Obama Blasts ‘Meat Cleaver’ Cuts as Simpson, Bowles Release New Plan

With little time left to act, neither Democrats nor Republicans ‘seem serious’ about stopping sequestration, says J.P. Morgan Funds’ Kelly

President Barack Obama with Erskine Bowles, left, and Alan Simpson. (Photo: AP) President Barack Obama with Erskine Bowles, left, and Alan Simpson. (Photo: AP)

With little time left until the $85 billion in sequestration cuts take effect on March 1, President Barack Obama urged lawmakers Tuesday to prevent what he called the “brutal” cuts from taking place.

Despite the fact that Congress is in recess this week, Alan Simpson and Erskine Bowles—co-chairmen of Obama’s 2010 debt commission—descended on Capitol Hill the same day to push a new plan that would cut the projected deficit by a further $2.4 trillion over the next 10 years, over and above the $2.5 trillion in deficit reduction that has already taken place.

In comments from the White House, Obama detailed who would be affected by what he called the “meat-cleaver approach.” The sequestration, he said, “will jeopardize our military readiness; it will eviscerate job-creating investments in education and energy and medical research.”

Emergency responders, Obama said, and their ability to help communities respond to and recover from disasters will be degraded; Border Patrol agents will see their hours reduced; FBI agents will be furloughed; federal prosecutors will have to close cases and let criminals go; air traffic controllers and airport security will see cutbacks; thousands of teachers will be laid off; tens of thousands of parents will have to scramble to find childcare; Hundreds of thousands of Americans will lose access to primary care and preventive care like flu vaccinations and cancer screenings.

The Wall Street Journal reported that the new Simpson-Bowles proposal would identify $600 billion in spending reductions—roughly $200 billion more than the White House has said it is willing to accept—through changes to health care programs such as Medicare and Medicaid.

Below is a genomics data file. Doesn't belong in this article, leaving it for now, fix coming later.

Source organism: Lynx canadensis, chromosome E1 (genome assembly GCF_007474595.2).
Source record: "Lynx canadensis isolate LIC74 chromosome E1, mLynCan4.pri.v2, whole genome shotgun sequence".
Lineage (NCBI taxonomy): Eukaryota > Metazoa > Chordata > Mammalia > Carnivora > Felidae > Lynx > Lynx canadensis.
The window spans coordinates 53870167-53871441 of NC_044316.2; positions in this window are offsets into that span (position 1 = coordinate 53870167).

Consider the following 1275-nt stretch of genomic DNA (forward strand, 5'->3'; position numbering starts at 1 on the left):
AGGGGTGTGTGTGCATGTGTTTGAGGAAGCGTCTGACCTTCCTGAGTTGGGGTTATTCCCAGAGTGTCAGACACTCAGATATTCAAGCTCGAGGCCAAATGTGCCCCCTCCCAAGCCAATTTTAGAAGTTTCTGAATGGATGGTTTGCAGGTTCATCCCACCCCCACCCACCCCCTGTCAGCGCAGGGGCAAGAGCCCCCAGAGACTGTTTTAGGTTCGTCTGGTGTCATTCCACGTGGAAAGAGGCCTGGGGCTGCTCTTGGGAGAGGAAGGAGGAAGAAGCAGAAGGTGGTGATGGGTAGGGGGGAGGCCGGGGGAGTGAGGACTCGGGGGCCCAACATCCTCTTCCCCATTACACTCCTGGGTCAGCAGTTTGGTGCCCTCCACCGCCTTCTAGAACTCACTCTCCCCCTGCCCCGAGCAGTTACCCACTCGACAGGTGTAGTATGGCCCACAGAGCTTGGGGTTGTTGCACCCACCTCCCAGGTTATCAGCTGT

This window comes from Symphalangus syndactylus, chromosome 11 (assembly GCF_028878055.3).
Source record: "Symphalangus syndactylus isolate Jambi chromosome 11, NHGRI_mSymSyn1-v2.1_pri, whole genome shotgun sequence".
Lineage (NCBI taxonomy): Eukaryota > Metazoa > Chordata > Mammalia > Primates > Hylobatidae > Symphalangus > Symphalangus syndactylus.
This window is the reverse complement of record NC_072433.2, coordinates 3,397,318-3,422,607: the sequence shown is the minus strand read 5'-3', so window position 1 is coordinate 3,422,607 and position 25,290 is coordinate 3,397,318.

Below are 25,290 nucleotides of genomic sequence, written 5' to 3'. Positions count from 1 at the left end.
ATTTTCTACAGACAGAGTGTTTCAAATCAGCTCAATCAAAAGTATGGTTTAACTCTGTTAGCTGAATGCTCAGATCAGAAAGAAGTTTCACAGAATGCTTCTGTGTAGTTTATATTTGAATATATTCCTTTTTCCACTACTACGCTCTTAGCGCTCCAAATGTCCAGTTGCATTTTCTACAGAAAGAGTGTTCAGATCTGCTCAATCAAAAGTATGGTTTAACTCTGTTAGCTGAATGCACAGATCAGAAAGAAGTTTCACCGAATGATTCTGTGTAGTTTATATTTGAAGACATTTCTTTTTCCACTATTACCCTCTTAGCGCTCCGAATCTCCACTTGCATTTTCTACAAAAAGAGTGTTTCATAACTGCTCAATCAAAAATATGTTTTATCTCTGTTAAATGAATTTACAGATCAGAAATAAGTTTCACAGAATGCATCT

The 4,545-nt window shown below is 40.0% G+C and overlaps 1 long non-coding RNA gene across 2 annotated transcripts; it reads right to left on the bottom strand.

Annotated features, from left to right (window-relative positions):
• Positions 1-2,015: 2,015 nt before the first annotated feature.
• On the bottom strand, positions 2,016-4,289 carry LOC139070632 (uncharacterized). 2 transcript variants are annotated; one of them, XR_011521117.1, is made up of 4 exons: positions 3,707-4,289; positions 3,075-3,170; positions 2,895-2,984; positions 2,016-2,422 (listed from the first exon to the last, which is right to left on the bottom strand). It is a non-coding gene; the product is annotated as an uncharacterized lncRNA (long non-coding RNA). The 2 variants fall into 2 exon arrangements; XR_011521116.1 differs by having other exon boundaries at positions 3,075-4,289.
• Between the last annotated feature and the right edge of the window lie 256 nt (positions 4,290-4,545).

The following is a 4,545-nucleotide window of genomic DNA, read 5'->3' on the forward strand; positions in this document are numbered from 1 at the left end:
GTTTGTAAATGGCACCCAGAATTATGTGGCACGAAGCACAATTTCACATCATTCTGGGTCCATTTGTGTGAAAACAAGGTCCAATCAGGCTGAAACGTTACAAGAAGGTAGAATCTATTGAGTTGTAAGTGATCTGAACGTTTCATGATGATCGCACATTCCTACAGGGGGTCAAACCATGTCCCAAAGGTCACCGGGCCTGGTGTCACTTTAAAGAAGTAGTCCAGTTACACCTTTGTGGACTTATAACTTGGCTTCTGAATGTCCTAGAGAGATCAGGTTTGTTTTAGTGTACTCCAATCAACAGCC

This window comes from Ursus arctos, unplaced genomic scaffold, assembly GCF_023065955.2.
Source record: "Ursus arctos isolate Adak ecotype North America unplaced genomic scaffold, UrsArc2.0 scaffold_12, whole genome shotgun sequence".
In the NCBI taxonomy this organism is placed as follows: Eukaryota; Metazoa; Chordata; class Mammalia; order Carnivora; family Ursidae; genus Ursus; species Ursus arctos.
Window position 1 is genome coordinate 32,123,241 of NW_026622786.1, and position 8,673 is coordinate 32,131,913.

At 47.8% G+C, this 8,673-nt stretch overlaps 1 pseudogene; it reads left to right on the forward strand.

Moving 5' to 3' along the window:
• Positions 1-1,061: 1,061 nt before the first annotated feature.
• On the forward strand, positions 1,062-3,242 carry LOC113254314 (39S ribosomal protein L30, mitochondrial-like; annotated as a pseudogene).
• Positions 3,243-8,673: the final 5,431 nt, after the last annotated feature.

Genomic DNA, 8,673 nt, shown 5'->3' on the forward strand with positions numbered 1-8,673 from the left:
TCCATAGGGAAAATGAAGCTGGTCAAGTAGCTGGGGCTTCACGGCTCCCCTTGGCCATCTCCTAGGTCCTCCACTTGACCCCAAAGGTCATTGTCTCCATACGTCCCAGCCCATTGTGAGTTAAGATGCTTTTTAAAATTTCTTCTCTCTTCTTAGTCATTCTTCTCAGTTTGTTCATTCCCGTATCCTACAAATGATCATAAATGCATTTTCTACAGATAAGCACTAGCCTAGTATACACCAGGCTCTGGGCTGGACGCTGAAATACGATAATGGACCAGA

Another $600 billion in deficit reduction would come from curbing or ending a number of tax breaks, the Journal reported, roughly in line with the level of increased revenue that White House officials have said they are seeking. Most Republicans, however, have said they won't accept any tax increases as part of a deficit reduction package.

The final $1.2 trillion in the proposal would come from lower caps on discretionary spending—the type Congress approves annually—changing the way cost-of-living increases are calculated for Social Security checks and other government benefits, cutting farm subsidies, and changing military and civilian retirement programs, among other things, the Journal reported.

David Kelly, chief global strategist for J.P. Morgan Funds, noted in his weekly commentary on Tuesday that “neither Republicans nor Democrats seem serious in trying to avoid” the sequester.

The most likely scenario, he said, “is that the sequester does take effect but that, in the months to come, both sides find some ways to replace the most egregious cuts.” Nevertheless, “both the reductions in government discretionary spending in the short run and the lack of clarity on long-term fiscal adjustments will act as an unnecessary drag on economic progress.”

Indeed, Obama went on to say that the sequestration cuts would do the opposite of growing the economy and creating a strong middle class, his top priorities.

Over the last few years, Obama said, “both parties have worked together to reduce our deficits by more than $2.5 trillion. More than two-thirds of that was through some pretty tough spending cuts. The rest of it was through raising taxes—tax rates on the wealthiest 1% of Americans. And together, when you take the spending cuts and the increased tax rates on the top 1%, it puts us more than halfway toward the goal of $4 trillion in deficit reduction that economists say we need to stabilize our finances.”

The sequestration cuts are “not smart. They are not fair. They will hurt our economy," Obama continued. As he laid out in his State of the Union address, Obama said the “smarter” way to reduce the deficit was through a balanced approach that combines tax reform with additional spending reforms.

The House and the Senate, he said, “are working on budgets that I hope reflect this approach. But if they can’t get such a budget agreement done by next Friday—the day these harmful cuts begin to take effect—then at minimum, Congress should pass a smaller package of spending cuts and tax reforms that would prevent these harmful cuts—not to kick the can down the road, but to give them time to work together on a plan that finishes the job of deficit reduction in a sensible way.”

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